New Case on the Realities of Business Development

New Product: Chasing Growth at Sasker Devereaux

EM: Business development is a critical component of any successful law practice, but poses challenges unique to each partner.  A new discussion-based case study, Chasing Growth at Sasker Devereaux, profiles law firm partners struggling with business development; through the case study format, each participant unearths personally relevant lessons. Lisa Rohrer, the executive director of the HLS Case Development Initiative, shares her thoughts on the latest CDI case:

LR: This case is the second time we’ve collaborated with Kevin Doolan, a guest faculty member in our Executive Education program, on practical challenges facing lawyers in law firms today.  The first case, Three Vignettes on Pricing of Professional Services, dealt with pricing and this latest collaboration is about business development. The case chronicles a managing partner as he debates how to encourage and support his partners in their business development efforts. We also “get into the heads” of two partners who are struggling with these issues. One of them is a very technically proficient and somewhat introverted partner who needs to rebuild his practice after losing several large clients but is not sure where to start. He ends up at a networking event where he feels extremely uncomfortable and leaves early, feeling sorry for himself. The second partner has attended a sales training course and absolutely crashes and burns when she attempts to apply what she learned to a real client prospect. The case also addresses the concept of cross-selling, why it can be so annoying to clients, and how it can be done effectively.

One lesson from the experience of the partners in the case is the importance of authenticity and finding approaches that work well with your personality. When we teach this case, we focus on a range of strategies and tactics that can be applied by different types of people in different situations. In many instances, the best “sales” tactics don’t feel like selling at all and the case enables a lively discussion about the different approaches. Kevin used the case in a recent Accelerated Leadership Program for law firm partners and I think the characters in the case really resonated with the participants. Sometimes in law firms, people are afraid to say that they really aren’t sure how to do something and so skills like business development are not adequately addressed. The case enables us to tap into the insecurities so many of us feel when faced with developing new business.  Using a story instead of a lecture, we can elicit the emotional aspect of their day-to-day experience, which creates a more memorable and impactful class session.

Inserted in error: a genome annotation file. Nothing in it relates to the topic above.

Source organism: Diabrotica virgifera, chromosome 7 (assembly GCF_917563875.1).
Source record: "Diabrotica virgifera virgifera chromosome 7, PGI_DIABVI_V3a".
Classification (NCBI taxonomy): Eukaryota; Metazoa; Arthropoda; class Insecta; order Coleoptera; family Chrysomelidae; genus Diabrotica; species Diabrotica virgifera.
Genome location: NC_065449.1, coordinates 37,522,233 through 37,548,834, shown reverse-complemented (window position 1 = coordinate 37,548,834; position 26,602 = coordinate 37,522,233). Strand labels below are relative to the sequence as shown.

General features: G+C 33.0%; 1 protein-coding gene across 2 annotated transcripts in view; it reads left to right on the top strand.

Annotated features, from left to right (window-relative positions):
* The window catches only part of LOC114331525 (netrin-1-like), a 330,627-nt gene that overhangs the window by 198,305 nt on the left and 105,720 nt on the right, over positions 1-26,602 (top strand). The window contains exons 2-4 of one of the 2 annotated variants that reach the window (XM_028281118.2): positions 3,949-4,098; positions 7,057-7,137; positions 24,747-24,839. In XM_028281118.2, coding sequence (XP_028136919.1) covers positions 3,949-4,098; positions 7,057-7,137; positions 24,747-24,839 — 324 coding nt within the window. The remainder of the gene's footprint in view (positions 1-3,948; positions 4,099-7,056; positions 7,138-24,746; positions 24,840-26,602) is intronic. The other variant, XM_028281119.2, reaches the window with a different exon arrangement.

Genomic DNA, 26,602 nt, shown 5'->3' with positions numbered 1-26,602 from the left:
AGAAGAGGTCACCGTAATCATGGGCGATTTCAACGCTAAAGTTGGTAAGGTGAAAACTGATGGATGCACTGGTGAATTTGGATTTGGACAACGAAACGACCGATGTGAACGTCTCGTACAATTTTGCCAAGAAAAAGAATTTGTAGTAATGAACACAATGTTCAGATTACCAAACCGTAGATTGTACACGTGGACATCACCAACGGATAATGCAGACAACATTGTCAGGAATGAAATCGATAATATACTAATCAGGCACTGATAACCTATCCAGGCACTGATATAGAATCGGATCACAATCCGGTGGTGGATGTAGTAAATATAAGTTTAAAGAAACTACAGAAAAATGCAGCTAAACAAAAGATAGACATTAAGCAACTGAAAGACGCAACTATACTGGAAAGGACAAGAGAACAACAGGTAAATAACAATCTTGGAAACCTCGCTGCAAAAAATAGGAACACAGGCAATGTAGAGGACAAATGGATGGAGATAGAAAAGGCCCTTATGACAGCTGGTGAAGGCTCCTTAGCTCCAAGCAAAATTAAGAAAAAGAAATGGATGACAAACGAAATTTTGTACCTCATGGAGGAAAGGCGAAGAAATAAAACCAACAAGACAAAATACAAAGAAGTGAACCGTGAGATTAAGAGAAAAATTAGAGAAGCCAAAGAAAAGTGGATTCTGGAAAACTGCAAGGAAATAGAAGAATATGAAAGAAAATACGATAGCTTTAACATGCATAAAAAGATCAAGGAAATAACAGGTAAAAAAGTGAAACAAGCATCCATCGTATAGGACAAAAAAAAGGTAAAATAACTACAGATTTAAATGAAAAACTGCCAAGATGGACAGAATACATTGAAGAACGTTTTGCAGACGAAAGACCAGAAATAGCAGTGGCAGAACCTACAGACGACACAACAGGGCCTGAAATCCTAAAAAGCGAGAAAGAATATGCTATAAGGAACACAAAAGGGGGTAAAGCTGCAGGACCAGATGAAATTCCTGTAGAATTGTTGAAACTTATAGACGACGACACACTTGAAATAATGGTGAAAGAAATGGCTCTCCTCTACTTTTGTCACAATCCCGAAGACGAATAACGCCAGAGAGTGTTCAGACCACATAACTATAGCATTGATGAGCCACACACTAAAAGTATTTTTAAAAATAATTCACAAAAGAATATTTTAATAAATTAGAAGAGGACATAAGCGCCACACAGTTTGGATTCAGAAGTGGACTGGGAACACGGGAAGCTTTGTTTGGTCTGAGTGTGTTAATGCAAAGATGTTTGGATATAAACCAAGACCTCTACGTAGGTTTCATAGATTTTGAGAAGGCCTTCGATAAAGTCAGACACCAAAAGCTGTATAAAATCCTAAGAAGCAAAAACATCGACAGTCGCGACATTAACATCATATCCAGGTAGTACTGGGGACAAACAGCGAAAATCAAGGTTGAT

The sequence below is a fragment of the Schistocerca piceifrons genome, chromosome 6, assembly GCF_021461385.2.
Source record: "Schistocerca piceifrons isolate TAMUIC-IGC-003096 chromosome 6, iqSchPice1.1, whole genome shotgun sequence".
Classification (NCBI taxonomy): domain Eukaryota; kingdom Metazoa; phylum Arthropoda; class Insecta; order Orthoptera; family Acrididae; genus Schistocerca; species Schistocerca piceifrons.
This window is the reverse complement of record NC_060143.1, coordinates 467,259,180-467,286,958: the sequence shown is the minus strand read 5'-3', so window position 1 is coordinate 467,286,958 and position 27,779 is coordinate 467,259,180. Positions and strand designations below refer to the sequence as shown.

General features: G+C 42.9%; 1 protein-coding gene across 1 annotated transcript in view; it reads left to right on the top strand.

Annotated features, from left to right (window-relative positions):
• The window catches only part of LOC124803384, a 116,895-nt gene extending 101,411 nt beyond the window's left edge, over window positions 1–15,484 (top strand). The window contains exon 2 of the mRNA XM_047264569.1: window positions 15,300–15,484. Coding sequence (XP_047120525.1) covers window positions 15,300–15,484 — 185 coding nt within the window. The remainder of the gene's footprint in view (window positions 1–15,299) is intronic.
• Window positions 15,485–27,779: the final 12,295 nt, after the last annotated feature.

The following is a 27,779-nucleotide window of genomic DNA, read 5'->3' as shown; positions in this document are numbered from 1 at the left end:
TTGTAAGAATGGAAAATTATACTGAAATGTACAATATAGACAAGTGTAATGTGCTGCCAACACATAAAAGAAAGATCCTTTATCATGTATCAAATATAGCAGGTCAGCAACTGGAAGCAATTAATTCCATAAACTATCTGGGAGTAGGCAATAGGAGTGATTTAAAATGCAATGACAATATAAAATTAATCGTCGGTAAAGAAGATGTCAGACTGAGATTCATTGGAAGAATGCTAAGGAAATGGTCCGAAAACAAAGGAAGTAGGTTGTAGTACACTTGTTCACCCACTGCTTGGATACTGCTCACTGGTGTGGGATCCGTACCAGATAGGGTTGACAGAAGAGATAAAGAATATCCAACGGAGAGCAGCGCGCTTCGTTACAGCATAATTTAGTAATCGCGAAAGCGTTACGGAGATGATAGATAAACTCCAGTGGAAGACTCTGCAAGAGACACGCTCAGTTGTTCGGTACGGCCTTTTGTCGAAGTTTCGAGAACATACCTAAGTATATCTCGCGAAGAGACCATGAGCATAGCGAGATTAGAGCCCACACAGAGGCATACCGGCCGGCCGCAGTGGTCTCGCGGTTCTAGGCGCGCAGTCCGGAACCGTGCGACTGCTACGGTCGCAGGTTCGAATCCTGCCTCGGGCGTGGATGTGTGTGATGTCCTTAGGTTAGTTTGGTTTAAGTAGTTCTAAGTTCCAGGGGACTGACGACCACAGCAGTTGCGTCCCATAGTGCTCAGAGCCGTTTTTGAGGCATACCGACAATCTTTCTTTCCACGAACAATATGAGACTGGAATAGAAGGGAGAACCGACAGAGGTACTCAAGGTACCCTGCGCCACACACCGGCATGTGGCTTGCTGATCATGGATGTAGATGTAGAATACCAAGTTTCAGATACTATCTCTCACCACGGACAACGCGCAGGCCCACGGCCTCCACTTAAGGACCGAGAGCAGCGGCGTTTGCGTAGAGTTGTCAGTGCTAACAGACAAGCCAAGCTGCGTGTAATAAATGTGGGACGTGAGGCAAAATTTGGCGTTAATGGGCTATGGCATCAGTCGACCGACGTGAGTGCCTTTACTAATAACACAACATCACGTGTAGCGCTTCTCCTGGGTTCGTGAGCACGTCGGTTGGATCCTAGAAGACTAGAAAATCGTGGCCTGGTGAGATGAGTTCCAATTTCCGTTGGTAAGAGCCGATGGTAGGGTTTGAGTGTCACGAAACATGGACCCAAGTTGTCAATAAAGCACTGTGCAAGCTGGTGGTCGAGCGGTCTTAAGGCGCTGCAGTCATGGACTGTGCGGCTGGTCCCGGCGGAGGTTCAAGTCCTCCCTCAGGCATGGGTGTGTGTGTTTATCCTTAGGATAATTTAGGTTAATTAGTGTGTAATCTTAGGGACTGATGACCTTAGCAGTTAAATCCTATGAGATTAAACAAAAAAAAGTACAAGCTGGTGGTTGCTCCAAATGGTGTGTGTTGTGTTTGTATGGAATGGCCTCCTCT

I’ve enjoyed working with Kevin because he comes at case writing from the perspective of a practicing lawyer and law firm leader from over 25 years at the law firm Eversheds in the UK. While the case itself is based on a fictional firm, it is certainly grounded in the reality that Kevin saw in his law firm days. The fictional case study is also fun as a writer because you have more freedom to be creative with the details and personalities of key characters. The challenge, then, is to not be so creative that the characters become unbelievable. We did a lot of tweaking of the case to strike the right balance so that the case is interesting to read yet grounded in the reality of law firm life. As always, we welcome the thoughts of readers and instructors about how our cases play out in the classroom, so please do send feedback.

To share your thoughts on “Chasing Growth at Sasker Devereaux” or any of our case studies or role plays, email or call 617-495-8689.

About Elizabeth Moroney

Case Studies Editorial Assistant
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